Internship Landed

After a semester’s hard work of scouring the internet for writing positions, I landed an internship at The first thing I did when I heard the news was fill out the online acceptance form. The second thing I did was to leap up from my chair and do a happy dance. This happy dance was a disco with a lot of bouncing. If my sister could have seen it, she would have teased me mercilessly. Because that’s what sisters do. is a site that publishes petitions for progressive causes like social justice, animal welfare, and the environment. My first petition was an appeal to the mayor of the City of Victoria, trying to get them to stop dumping their raw sewage into the ocean. As you can imagine, raw sewage does not mix well with marine ecosystems. And Victoria currently dumps over 34 million gallons of it into the ocean every day. Not good.

This internship is something I’m excited about doing for its own sake. Even if I wasn’t trying to build up a writing career, I would still want to do it because the causes it works for are important. What I’ve discovered about myself through my semester of job searching is that I don’t want to be in it just for the paycheck. Don’t get me wrong. The paycheck is important. Right now, I’m saving up for my independence.  I live with my mother and I’d like to get my own place. But eight hours a day five days a week is a long time to spend on something I don’t care about.

So my advice to all you new graduates heading out into the world is to try and find something that interests you. That and don’t get too discouraged, it may take a few months but eventually you will land something. And when you do, it’s okay to cut loose and do a happy dance.

Make a Ruckus

In which nice and pretty and accessible are none of the words with which to describe Daniel Wolfert.


To my dear reader,

Introducing the eponymous musical piece on my March 2016 composition recital RUCKUS: A Recital of New Music by Daniel Wolfert, I forewarned the audience that it might be unappealing to some. The piece, I told them, was long-winded, confusing, and oftentimes purposefully ugly. The piece, I told them, was not nice or pretty or accessible. The important thing to remember, I told them, was that I wasn’t there to be nice or pretty or accessible. I was there to make a ruckus.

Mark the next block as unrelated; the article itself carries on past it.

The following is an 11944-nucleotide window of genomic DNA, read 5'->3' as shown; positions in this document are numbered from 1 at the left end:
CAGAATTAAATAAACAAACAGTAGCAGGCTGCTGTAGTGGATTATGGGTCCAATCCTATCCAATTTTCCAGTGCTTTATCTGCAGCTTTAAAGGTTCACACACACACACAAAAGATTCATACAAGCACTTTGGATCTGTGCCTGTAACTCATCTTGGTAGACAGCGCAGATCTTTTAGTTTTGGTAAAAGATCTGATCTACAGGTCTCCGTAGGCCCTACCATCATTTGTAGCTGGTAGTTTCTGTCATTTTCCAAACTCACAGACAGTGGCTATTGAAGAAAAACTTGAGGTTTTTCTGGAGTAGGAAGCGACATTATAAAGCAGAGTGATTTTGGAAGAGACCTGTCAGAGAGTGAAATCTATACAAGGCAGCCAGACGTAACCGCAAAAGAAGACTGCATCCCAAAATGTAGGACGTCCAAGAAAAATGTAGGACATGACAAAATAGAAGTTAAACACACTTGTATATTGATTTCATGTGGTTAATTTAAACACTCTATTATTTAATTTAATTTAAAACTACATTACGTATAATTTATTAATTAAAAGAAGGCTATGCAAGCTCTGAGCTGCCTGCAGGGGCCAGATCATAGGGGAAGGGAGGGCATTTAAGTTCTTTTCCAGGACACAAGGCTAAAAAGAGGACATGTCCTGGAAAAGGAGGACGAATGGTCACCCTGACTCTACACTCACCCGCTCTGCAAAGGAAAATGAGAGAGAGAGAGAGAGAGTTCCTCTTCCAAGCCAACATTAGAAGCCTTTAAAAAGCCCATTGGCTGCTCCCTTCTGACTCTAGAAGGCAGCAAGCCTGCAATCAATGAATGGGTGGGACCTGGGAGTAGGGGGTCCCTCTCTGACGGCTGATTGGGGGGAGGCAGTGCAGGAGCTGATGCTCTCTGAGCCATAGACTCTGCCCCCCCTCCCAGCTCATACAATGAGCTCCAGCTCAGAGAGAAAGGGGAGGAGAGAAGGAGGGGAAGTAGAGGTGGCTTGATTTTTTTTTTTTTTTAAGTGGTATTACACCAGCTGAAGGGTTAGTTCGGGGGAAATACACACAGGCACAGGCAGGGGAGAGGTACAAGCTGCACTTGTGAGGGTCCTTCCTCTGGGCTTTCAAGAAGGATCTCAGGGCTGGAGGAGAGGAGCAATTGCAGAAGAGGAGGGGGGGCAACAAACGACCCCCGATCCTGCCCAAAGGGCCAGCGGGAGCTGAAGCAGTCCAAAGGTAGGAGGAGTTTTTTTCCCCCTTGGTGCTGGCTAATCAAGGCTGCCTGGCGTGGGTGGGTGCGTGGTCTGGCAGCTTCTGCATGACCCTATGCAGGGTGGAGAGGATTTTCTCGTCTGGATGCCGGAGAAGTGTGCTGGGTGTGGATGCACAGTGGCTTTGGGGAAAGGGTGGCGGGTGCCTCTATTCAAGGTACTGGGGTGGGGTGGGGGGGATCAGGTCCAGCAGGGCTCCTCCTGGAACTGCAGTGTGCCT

Walking away from my last concert with the Adelphians Concert Choir – the mixed voice musical ensemble I have been a part of since the beginning of college – I cannot help but feel relieved to never have to sing in it again, but also unsurprisingly dissatisfied. Looking back on my time here, I cannot help but feel that my successes – among them, my recital itself – have primarily been unrelated to, or even in spite of, the School of Music.

I spent the first two years of college studying with a voice teacher that was widely disrespected by the other students, and was responsible for teaching me so ineptly that I was in almost constant pain from singing by the end of my sophomore year. When I finally informed the head of the vocal department of this, she kindly moved me to a better teacher for the first semester of my junior year. The next semester, however, that teacher was on sabbatical, to be replaced by an old-fashioned vocal professor that clearly considered me a second-tier vocalist. Although that teacher left and the second teacher returned for my senior year, this still only gave me three semesters with someone that had any interest in me and my voice. I am leaving college feeling exhausted and insecure in my own vocal abilities.

I’ve spent the past five semesters studying composition with a teacher that taught me well, but due to the design of the school, was unable to give me the opportunities a school that catered to composers might. He certainly meant for the best, but the response from the school concerning my compositions was one of general disinterest. In spite of the fact that I was one of the few students in the School of Music creating contemporary classical music, I was not given particular interest or time by the students or faculty, and have never received any sort of recognition for my contributions in this regard. I am leaving college feeling disregarded and unappreciated.

Perhaps this is a question of games. Belligerent and irascible child I am, I have never felt I have succeeded in the School of Music because I have little interest in playing by their rules. Do not misunderstand; I have learned a great deal from the School of Music. But if this is the game, I have no desire to play it.

I am not here to play games. I am only here to win them.

I am not here to make nice. I am only here to make a ruckus.

With all due respect,

Daniel Wolfert

Wayzgoose 2016

This weekend marked another successful Wayzgoose print festival at King’s Books, one of my favorite things to look forward to during spring in Tacoma. My housemate and I arrived this morning just in time to see the traditional steam roller print taking place, with a beautiful design carved by Tacoma’s own guerrilla art group, Beautiful Angle!


Image courtesy of Beautiful Angle’s Facebook page

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